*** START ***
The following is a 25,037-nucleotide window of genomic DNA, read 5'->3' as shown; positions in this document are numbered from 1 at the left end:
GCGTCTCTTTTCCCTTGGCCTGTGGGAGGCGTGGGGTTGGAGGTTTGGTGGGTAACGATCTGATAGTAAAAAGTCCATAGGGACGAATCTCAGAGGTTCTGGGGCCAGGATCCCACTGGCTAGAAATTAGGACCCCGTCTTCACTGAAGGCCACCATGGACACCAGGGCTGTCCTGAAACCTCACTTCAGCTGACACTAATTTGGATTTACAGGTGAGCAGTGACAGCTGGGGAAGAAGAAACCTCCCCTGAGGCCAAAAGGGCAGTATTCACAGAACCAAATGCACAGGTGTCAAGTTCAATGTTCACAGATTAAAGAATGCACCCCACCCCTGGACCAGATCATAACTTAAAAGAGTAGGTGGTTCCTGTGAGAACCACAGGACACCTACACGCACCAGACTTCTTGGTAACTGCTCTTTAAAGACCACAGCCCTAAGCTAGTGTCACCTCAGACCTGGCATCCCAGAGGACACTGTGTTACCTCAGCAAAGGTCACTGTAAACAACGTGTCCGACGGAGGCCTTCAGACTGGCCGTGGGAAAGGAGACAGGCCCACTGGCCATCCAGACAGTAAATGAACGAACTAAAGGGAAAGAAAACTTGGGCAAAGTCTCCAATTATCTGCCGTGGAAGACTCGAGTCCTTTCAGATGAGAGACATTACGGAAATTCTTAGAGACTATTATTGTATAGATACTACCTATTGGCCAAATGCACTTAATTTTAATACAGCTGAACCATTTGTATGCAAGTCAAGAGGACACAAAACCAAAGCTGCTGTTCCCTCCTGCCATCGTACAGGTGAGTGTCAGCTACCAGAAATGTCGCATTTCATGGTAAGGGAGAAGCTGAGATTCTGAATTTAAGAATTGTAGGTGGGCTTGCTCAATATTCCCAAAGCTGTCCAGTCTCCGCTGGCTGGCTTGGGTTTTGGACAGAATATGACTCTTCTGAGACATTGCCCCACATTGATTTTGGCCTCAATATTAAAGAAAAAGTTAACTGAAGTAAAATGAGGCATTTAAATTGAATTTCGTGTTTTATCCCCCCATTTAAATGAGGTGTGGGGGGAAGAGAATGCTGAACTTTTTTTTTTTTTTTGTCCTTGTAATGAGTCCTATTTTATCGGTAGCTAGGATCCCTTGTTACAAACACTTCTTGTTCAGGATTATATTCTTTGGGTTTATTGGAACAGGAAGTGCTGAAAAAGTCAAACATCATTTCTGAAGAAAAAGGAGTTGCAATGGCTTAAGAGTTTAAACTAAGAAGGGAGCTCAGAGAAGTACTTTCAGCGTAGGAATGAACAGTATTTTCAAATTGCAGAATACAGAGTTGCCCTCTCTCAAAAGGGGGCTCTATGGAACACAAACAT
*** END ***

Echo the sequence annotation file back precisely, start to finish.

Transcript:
The following is a 25,037-nucleotide window of genomic DNA, read 5'->3' as shown; positions in this document are numbered from 1 at the left end:
GCGTCTCTTTTCCCTTGGCCTGTGGGAGGCGTGGGGTTGGAGGTTTGGTGGGTAACGATCTGATAGTAAAAAGTCCATAGGGACGAATCTCAGAGGTTCTGGGGCCAGGATCCCACTGGCTAGAAATTAGGACCCCGTCTTCACTGAAGGCCACCATGGACACCAGGGCTGTCCTGAAACCTCACTTCAGCTGACACTAATTTGGATTTACAGGTGAGCAGTGACAGCTGGGGAAGAAGAAACCTCCCCTGAGGCCAAAAGGGCAGTATTCACAGAACCAAATGCACAGGTGTCAAGTTCAATGTTCACAGATTAAAGAATGCACCCCACCCCTGGACCAGATCATAACTTAAAAGAGTAGGTGGTTCCTGTGAGAACCACAGGACACCTACACGCACCAGACTTCTTGGTAACTGCTCTTTAAAGACCACAGCCCTAAGCTAGTGTCACCTCAGACCTGGCATCCCAGAGGACACTGTGTTACCTCAGCAAAGGTCACTGTAAACAACGTGTCCGACGGAGGCCTTCAGACTGGCCGTGGGAAAGGAGACAGGCCCACTGGCCATCCAGACAGTAAATGAACGAACTAAAGGGAAAGAAAACTTGGGCAAAGTCTCCAATTATCTGCCGTGGAAGACTCGAGTCCTTTCAGATGAGAGACATTACGGAAATTCTTAGAGACTATTATTGTATAGATACTACCTATTGGCCAAATGCACTTAATTTTAATACAGCTGAACCATTTGTATGCAAGTCAAGAGGACACAAAACCAAAGCTGCTGTTCCCTCCTGCCATCGTACAGGTGAGTGTCAGCTACCAGAAATGTCGCATTTCATGGTAAGGGAGAAGCTGAGATTCTGAATTTAAGAATTGTAGGTGGGCTTGCTCAATATTCCCAAAGCTGTCCAGTCTCCGCTGGCTGGCTTGGGTTTTGGACAGAATATGACTCTTCTGAGACATTGCCCCACATTGATTTTGGCCTCAATATTAAAGAAAAAGTTAACTGAAGTAAAATGAGGCATTTAAATTGAATTTCGTGTTTTATCCCCCCATTTAAATGAGGTGTGGGGGGAAGAGAATGCTGAACTTTTTTTTTTTTTTTGTCCTTGTAATGAGTCCTATTTTATCGGTAGCTAGGATCCCTTGTTACAAACACTTCTTGTTCAGGATTATATTCTTTGGGTTTATTGGAACAGGAAGTGCTGAAAAAGTCAAACATCATTTCTGAAGAAAAAGGAGTTGCAATGGCTTAAGAGTTTAAACTAAGAAGGGAGCTCAGAGAAGTACTTTCAGCGTAGGAATGAACAGTATTTTCAAATTGCAGAATACAGAGTTGCCCTCTCTCAAAAGGGGGCTCTATGGAACACAAACAT